[The New York Times was mistaken in identifying The Aurora Times as the newspaper related to this printing press. A similar article appeared May 2, 1863 in The Esmeralda Star identifying that paper as the former owner of the printing press in the following story. It has never been proven that Mark Twain's works appeared in either The Aurora Times or The Esmeralda Star newspaper.]
MARK TWAIN'S PRINTING PRESS
The printing press that launched Mark Twain on his literary career will retire from active service this Summer. A regular tramp among printing presses it has been, except that, untramplike, it has never shirked work. It has never missed a weekly issue on its last job, which had lasted exactly fifty-five years on July 9. It was on its next-to-the-last job that the press was the unassertive partner of young Sam Clemens.
The last fifty years - not its hardest - have been spent in the little California town of Independence, on the edge of the desert. Not only is the press itself to go out of business; The Inyo Independent, also whose voice the press has spread across the desert, through the valleys, even so far as to meet the echo of roaring Los Angeles. The financial burden of publishing the paper has become to great, the editor announces.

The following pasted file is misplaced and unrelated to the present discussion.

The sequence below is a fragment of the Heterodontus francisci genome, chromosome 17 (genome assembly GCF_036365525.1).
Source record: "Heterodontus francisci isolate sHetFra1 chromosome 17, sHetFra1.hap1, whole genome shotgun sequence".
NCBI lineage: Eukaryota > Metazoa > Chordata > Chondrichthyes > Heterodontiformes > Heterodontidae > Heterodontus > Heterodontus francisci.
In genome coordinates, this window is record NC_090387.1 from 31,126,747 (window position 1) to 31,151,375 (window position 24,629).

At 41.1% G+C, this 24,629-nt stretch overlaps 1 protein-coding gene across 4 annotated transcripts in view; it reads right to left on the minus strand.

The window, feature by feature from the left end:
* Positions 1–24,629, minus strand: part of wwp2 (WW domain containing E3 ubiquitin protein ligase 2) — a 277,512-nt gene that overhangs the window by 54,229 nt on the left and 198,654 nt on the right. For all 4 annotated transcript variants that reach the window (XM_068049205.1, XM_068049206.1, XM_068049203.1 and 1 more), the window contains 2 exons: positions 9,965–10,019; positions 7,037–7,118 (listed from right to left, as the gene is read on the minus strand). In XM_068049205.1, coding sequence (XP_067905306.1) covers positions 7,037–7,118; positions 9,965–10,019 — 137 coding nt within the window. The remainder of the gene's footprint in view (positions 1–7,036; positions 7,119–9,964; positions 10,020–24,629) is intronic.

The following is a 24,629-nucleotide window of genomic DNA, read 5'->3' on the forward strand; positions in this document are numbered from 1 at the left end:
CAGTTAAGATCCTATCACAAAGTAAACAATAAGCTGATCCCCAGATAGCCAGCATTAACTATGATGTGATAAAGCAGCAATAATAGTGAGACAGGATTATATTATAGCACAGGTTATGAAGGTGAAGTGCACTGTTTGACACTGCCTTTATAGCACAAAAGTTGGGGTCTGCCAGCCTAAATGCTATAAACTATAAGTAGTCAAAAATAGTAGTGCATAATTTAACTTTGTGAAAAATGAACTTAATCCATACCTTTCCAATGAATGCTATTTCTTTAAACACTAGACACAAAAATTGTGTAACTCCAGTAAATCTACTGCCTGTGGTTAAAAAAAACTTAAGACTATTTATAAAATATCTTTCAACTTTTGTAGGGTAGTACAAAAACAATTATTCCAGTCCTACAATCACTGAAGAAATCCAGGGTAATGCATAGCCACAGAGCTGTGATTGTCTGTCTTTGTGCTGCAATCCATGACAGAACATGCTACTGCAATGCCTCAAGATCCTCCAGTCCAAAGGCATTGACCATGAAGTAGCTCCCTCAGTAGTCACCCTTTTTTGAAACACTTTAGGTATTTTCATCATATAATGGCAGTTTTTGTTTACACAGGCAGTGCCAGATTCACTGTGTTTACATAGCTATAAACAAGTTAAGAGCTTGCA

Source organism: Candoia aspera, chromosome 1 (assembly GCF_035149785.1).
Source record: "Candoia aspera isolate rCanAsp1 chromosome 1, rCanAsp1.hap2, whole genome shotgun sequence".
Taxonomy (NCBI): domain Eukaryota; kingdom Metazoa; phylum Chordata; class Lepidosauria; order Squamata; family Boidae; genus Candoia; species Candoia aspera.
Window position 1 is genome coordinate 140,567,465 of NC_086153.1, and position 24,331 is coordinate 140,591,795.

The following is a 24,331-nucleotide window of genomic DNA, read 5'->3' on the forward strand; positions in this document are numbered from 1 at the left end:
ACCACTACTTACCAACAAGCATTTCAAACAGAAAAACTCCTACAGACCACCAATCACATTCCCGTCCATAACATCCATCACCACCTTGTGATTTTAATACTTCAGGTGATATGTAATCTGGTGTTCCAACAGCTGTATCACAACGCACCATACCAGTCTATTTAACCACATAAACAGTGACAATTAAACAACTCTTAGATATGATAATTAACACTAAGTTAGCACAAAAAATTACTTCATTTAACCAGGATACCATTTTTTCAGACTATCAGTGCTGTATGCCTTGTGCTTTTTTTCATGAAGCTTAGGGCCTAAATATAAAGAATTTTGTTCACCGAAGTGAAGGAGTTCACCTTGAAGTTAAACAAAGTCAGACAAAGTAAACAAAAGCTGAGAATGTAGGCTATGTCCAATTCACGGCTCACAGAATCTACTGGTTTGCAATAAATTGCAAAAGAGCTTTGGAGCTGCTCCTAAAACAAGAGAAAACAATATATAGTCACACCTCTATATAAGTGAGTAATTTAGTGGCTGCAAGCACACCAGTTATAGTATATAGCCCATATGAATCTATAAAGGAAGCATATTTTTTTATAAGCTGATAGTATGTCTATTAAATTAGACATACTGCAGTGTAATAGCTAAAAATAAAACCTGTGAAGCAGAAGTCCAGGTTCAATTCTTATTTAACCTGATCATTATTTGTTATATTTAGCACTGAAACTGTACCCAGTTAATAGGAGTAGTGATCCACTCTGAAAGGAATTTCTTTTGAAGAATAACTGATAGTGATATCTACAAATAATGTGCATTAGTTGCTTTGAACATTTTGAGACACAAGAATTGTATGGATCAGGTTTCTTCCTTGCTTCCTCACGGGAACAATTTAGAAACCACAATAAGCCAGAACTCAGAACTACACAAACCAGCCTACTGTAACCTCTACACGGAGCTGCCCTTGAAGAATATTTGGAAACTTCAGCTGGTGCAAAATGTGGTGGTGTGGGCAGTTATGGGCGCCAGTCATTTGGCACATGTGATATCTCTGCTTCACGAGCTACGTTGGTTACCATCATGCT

The press - an old Washington hand press - left New York on its first assignment in 1848. It landed in Baton Rouge, where it supported Zachary Taylor for President. From Baton Rouge it went to Panama, where it was shipwrecked by the overturning of a barge. It was salvaged from the mud, however, and put to work getting out The Panama Herald.
In 1850 the press followed Horace Greeley's advice and turned up in San Francisco, arriving on a sailing ship. There The Placer Times and Transcript made use of it for a year. It got a better job in San Diego, publishing the new San Diego Herald. From there it was persuaded to enter the service of Brigham Young, in the Mormon settlement at San Bernadino.
The old press was next loaded on a wagon and dragged through desert sands, up steep mountain sides and through passes, to Aurora, Nev., a mining boom camp. It was here that it made the acquaintance of and advertised as widely as possible the work of a young and red-headed reporter, Sam Clemens. The Aurora Times was a stanch Union paper, and through the Civil War days the editors and their little press were faithfully guarded by shotgun deputies.
When Aurora gave up the brave fight, the old press and the young reporter went
different ways. The world watched the reporter, but the press again made the
rocking wagon pilgrimage across the mountains and into a little desert pocket
below the level of the sea, in the edge of the region that a generation later
it was to help advertise as Imperial Valley. Here it has labored without cessation
for fifty-five years.